The Interactive Influence of Psychological-Needs Fulfillment and Agreeableness in Problem Solving

Je Hee Chun


Most adults spend the majority of their waking hours at work, making achievement at work very salient for individuals and their organizations. As a result, increasing the efficiency of one’s own work performance has been one of the major interests in organizational psychology. In this vein, Big Five Model argues that agreeableness is often linked to positive work performance. Likewise, Self-Determination Theory argues that people have three fundamental psychological needs: autonomy, relatedness, and competence, each of which should contribute to work motivation and performance.  However, some correlational studies had found an unexpected result that when high agreeable individuals’ autonomy was fulfilled, a negative association was found within their work performance. To investigate this unexpected correlation, the current study had examined the interactions between level of agreeableness and each psychological need in influencing the task performance. A total of 167 participants’ satisfaction of psychological needs were manipulated while measuring their agreeableness and used both to predict their task performance by using a Remote Association Test (RAT). The results revealed a significant interaction between level of agreeableness and satisfaction of autonomy in solving RAT questions.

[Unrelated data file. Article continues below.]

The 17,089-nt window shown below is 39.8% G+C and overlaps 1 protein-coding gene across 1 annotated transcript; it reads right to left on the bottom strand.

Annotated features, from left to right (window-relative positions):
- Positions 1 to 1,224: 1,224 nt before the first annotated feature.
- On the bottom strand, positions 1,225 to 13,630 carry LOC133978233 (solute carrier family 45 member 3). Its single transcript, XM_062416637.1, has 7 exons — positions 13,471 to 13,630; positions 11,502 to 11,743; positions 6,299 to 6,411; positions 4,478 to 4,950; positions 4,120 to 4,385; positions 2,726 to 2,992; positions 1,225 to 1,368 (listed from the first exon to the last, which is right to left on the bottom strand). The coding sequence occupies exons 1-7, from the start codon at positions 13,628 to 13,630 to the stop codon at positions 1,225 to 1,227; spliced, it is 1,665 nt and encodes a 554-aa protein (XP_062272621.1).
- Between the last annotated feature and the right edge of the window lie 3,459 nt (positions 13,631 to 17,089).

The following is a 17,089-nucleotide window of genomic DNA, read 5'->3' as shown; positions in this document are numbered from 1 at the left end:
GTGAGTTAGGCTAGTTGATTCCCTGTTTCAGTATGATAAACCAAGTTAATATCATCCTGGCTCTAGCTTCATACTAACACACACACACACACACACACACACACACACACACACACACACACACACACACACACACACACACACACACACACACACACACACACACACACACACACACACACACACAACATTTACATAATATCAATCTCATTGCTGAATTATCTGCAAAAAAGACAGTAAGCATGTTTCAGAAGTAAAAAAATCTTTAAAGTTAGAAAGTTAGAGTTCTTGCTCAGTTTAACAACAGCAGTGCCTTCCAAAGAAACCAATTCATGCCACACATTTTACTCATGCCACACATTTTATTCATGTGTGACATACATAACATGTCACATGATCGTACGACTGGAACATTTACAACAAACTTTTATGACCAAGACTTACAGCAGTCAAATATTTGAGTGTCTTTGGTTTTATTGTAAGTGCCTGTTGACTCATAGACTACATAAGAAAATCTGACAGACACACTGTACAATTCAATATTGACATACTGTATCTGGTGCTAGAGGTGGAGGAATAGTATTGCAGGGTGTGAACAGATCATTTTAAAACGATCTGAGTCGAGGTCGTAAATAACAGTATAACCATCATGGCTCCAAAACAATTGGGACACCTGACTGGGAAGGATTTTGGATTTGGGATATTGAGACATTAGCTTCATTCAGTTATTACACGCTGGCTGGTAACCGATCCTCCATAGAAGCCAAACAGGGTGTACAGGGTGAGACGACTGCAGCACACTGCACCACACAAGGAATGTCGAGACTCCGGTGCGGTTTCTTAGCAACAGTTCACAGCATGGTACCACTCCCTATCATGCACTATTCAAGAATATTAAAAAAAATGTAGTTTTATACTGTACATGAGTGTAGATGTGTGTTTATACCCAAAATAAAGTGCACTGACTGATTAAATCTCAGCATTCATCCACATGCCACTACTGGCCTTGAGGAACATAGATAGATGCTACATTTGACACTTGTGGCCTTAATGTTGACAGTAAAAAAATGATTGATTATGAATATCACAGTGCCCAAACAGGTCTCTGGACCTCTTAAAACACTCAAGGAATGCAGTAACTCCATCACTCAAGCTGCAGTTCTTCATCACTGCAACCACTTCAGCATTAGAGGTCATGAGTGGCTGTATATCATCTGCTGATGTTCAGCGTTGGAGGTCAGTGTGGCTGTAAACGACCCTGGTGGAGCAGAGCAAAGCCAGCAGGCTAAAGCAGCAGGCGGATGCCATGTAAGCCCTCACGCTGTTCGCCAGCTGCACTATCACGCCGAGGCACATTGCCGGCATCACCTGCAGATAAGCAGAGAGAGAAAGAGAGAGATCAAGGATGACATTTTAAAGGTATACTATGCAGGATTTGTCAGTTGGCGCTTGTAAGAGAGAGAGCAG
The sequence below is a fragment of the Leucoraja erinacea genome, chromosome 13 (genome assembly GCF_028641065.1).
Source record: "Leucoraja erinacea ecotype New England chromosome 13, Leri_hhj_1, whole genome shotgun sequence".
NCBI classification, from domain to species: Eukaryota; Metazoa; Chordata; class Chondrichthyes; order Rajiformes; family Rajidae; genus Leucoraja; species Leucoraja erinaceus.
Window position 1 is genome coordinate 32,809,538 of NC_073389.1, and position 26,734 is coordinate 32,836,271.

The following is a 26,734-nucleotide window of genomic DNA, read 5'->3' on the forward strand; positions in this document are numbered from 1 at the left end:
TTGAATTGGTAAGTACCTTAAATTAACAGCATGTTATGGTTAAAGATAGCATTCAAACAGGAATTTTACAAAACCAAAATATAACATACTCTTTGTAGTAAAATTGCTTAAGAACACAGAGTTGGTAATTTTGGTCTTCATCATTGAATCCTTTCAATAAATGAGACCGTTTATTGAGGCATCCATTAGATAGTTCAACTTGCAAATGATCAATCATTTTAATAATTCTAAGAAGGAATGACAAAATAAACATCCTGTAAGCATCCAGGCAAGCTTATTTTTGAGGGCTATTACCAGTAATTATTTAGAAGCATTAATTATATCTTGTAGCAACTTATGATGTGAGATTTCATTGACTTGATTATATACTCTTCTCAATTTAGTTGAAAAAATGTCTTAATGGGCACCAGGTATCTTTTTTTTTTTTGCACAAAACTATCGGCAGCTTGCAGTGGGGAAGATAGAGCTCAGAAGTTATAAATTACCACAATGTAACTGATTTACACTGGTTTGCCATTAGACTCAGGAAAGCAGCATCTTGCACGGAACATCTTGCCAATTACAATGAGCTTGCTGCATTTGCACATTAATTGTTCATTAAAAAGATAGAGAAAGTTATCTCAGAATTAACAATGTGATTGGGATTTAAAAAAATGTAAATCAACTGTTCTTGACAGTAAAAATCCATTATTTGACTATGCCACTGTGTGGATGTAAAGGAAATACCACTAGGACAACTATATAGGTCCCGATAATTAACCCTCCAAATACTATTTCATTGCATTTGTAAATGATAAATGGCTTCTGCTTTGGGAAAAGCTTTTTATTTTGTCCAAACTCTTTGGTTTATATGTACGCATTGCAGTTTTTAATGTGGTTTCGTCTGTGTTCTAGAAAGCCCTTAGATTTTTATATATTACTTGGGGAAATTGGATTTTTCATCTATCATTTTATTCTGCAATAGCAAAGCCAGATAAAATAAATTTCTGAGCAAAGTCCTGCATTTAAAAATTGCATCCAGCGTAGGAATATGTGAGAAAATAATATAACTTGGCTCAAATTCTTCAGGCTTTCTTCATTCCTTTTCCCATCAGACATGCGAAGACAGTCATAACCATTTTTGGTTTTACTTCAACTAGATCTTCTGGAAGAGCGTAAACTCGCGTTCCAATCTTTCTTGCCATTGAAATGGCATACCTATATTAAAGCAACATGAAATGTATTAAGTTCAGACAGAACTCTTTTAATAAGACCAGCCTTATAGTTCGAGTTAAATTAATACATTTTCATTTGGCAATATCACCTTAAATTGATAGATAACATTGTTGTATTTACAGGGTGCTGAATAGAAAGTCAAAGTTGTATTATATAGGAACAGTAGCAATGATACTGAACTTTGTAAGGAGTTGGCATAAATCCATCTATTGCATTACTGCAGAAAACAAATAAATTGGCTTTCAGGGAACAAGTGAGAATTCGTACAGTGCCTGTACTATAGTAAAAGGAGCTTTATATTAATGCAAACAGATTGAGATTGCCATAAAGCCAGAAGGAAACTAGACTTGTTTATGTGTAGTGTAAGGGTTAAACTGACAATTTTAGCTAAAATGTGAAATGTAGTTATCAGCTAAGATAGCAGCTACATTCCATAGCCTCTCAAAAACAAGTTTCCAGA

Self-Determination Theory; Agreeableness; Remote Association Test; Work Performance

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